Our Current Projects

List of current projects

RNAProNet (funded by the German Federal Ministry of Education and Research)

The precise regulation of cellular processes is key to orchestrating hundreds of proteins, RNAs and metabolites in each cell to ensure smooth functioning of the cell or the entire organism. Over the last two decades, RNA has been shown to be one of the most important regulatory classes of molecules, interacting with proteins, other RNAs, DNA and metabolites to form complex, non-hierarchical regulatory networks.

A variety of specific, high-throughput experimental methods are now available to study the different interactions, often accompanied by specially adapted software. This heterogeneity makes it difficult to integrate all interaction types into an overarching RNA-centric network of regulatory processes.

The aim of this collaborative project is to develop algorithms and pipelines to analyse RNA-based regulation and, in particular, to integrate it into existing protein-based regulatory systems in order to provide a comprehensive picture of regulatory networks with RNA as a central component.

Our responsibilities in this collaborative project are the development of a workflow for the automated reconstruction of transcriptomes in pro- and eukaryotes and the implementation of algorithms for the analysis of RNA-RNA interaction data based on high-throughput sequencing.

MeDaMCAn (funded by the DFG in the frame of SPP2141 "More than defence: the multiple facets of CRISPR-Cas")

The discovery of a prokaryotic, adaptive immune system, the so called CRISPR-Cas, has revolutionised genetic engineering. The underlying mechanism makes it possible to edit genomic sequences with nucleotide precision, the insertion of genetic material at precisely defined positions, and the accurate deletion of unwanted genomic stretches.

The original function of these systems in bacteria and archaea is the defence against invading DNA, such as viruses and plasmids, and more importantly to confer immunity against these elements. The specificity of CRISPR-Cas is mediated by the so called CRISPR RNAs (crRNAs) that are complementary to the foreign DNA. These crRNAs form a complex with the Cas proteins that recognises the invading DNA and one of the Cas proteins, the Cas endonuclease, cuts the DNA, thereby promoting its degradation. Variants of CRISPR-Cas systems could be identified that are involved in gene regulatory functions in the cell.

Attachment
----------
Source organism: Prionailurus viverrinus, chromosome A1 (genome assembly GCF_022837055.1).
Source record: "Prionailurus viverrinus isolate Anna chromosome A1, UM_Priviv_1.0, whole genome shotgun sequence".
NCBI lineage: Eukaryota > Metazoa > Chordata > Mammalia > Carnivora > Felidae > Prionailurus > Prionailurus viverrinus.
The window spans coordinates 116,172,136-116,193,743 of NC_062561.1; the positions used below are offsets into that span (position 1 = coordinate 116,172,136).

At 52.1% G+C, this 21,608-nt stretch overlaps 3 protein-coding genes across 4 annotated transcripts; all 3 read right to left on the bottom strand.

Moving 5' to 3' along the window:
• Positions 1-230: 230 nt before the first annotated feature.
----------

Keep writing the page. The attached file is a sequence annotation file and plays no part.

The actual challenge in the analysis of CRISPR-Cas systems is to find targets. Because of the fact that CRISPR-Cas is a defence system against foreign DNA, the targeted entities are under a high selective pressure to circumvent this targeting. If they manage to escape, the targeted region has acquired mutations, which hinders their finding based on sequence similarity. If they are unsuccessful to escape, they become extinct. For these reasons, and because viral genomes are underrepresented in existing sequence databases, the search for CRISPR-Cas targets is challenging. Here, metagenomic data have the advantage that they represent a genomic snapshot of a defined habitat at a defined timepoint. Therefore, they likely also contain information about virus-host interactions, as they occur in course of a CRISPR-Cas response to infection. Additionally, the vast majority of prokaryotic species is not culturable, such that metagenomic data also offers the potential to increase the diversity of known CRISPR-Cas systems.

When analysing metagenomic datasets, graph-based assembly algorithms are usually used, which assemble the sequence data into longer genomic pieces. The latter then serve as the basis for further analyses. The problem with this assembly step is that heuristics are used, which lead to data loss. 

In the proposed project, we therefore want to develop methods for a comprehensive analysis of metagenomic datasets that dispense with the assembly step. The goal is an exhaustive analysis of metagenomic data sets in order to derive their basic properties for as many CRISPR-Cas systems as possible. The question here is, for example, whether defence against invading DNA is the main task of CRISPR-Cas, or whether other functions, e.g. gene regulation, are more common than is known.

This image shows Björn Voß

Björn Voß

Prof. Dr. rer. nat.

Director of the Department RNA Biology & Bioinformatics

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